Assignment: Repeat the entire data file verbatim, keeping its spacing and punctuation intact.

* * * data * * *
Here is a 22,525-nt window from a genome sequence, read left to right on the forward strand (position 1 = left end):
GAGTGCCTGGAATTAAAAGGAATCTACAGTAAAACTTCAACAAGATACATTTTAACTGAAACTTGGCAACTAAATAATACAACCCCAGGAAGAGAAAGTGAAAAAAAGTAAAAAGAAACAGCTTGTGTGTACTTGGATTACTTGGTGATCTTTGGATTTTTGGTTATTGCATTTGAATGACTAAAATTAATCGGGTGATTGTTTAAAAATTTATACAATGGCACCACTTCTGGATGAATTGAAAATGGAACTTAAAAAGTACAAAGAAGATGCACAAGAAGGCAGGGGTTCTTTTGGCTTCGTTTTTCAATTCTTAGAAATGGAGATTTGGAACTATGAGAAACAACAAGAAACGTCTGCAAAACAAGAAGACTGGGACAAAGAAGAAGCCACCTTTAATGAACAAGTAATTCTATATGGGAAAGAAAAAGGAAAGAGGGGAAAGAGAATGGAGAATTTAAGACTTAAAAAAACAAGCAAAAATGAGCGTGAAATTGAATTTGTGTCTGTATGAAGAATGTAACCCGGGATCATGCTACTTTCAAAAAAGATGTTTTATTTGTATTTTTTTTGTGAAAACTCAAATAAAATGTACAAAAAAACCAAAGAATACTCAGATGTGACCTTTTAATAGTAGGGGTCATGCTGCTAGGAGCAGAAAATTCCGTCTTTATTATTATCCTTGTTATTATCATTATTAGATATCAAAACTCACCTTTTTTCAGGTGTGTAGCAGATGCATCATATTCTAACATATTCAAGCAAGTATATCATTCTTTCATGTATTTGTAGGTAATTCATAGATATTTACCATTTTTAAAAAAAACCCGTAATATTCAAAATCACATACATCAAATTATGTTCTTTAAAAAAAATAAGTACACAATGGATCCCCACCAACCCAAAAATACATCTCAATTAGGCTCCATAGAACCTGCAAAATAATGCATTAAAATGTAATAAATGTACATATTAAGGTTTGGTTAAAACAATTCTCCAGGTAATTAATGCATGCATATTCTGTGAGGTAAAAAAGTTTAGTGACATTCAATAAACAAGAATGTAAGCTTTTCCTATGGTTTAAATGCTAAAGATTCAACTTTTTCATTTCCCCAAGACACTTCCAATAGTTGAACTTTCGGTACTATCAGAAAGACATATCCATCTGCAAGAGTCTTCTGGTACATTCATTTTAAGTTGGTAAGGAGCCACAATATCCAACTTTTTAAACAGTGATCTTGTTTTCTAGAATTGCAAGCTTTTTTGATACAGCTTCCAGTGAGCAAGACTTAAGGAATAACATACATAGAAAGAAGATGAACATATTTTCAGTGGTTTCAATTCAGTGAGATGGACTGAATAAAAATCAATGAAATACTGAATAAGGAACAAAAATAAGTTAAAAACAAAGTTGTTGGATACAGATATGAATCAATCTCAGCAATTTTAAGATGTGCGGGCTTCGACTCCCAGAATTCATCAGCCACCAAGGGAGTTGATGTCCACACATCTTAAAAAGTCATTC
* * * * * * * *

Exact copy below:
Here is a 22,525-nt window from a genome sequence, read left to right on the forward strand (position 1 = left end):
GAGTGCCTGGAATTAAAAGGAATCTACAGTAAAACTTCAACAAGATACATTTTAACTGAAACTTGGCAACTAAATAATACAACCCCAGGAAGAGAAAGTGAAAAAAAGTAAAAAGAAACAGCTTGTGTGTACTTGGATTACTTGGTGATCTTTGGATTTTTGGTTATTGCATTTGAATGACTAAAATTAATCGGGTGATTGTTTAAAAATTTATACAATGGCACCACTTCTGGATGAATTGAAAATGGAACTTAAAAAGTACAAAGAAGATGCACAAGAAGGCAGGGGTTCTTTTGGCTTCGTTTTTCAATTCTTAGAAATGGAGATTTGGAACTATGAGAAACAACAAGAAACGTCTGCAAAACAAGAAGACTGGGACAAAGAAGAAGCCACCTTTAATGAACAAGTAATTCTATATGGGAAAGAAAAAGGAAAGAGGGGAAAGAGAATGGAGAATTTAAGACTTAAAAAAACAAGCAAAAATGAGCGTGAAATTGAATTTGTGTCTGTATGAAGAATGTAACCCGGGATCATGCTACTTTCAAAAAAGATGTTTTATTTGTATTTTTTTTGTGAAAACTCAAATAAAATGTACAAAAAAACCAAAGAATACTCAGATGTGACCTTTTAATAGTAGGGGTCATGCTGCTAGGAGCAGAAAATTCCGTCTTTATTATTATCCTTGTTATTATCATTATTAGATATCAAAACTCACCTTTTTTCAGGTGTGTAGCAGATGCATCATATTCTAACATATTCAAGCAAGTATATCATTCTTTCATGTATTTGTAGGTAATTCATAGATATTTACCATTTTTAAAAAAAACCCGTAATATTCAAAATCACATACATCAAATTATGTTCTTTAAAAAAAATAAGTACACAATGGATCCCCACCAACCCAAAAATACATCTCAATTAGGCTCCATAGAACCTGCAAAATAATGCATTAAAATGTAATAAATGTACATATTAAGGTTTGGTTAAAACAATTCTCCAGGTAATTAATGCATGCATATTCTGTGAGGTAAAAAAGTTTAGTGACATTCAATAAACAAGAATGTAAGCTTTTCCTATGGTTTAAATGCTAAAGATTCAACTTTTTCATTTCCCCAAGACACTTCCAATAGTTGAACTTTCGGTACTATCAGAAAGACATATCCATCTGCAAGAGTCTTCTGGTACATTCATTTTAAGTTGGTAAGGAGCCACAATATCCAACTTTTTAAACAGTGATCTTGTTTTCTAGAATTGCAAGCTTTTTTGATACAGCTTCCAGTGAGCAAGACTTAAGGAATAACATACATAGAAAGAAGATGAACATATTTTCAGTGGTTTCAATTCAGTGAGATGGACTGAATAAAAATCAATGAAATACTGAATAAGGAACAAAAATAAGTTAAAAACAAAGTTGTTGGATACAGATATGAATCAATCTCAGCAATTTTAAGATGTGCGGGCTTCGACTCCCAGAATTCATCAGCCACCAAGGGAGTTGATGTCCACACATCTTAAAAAGTCATTC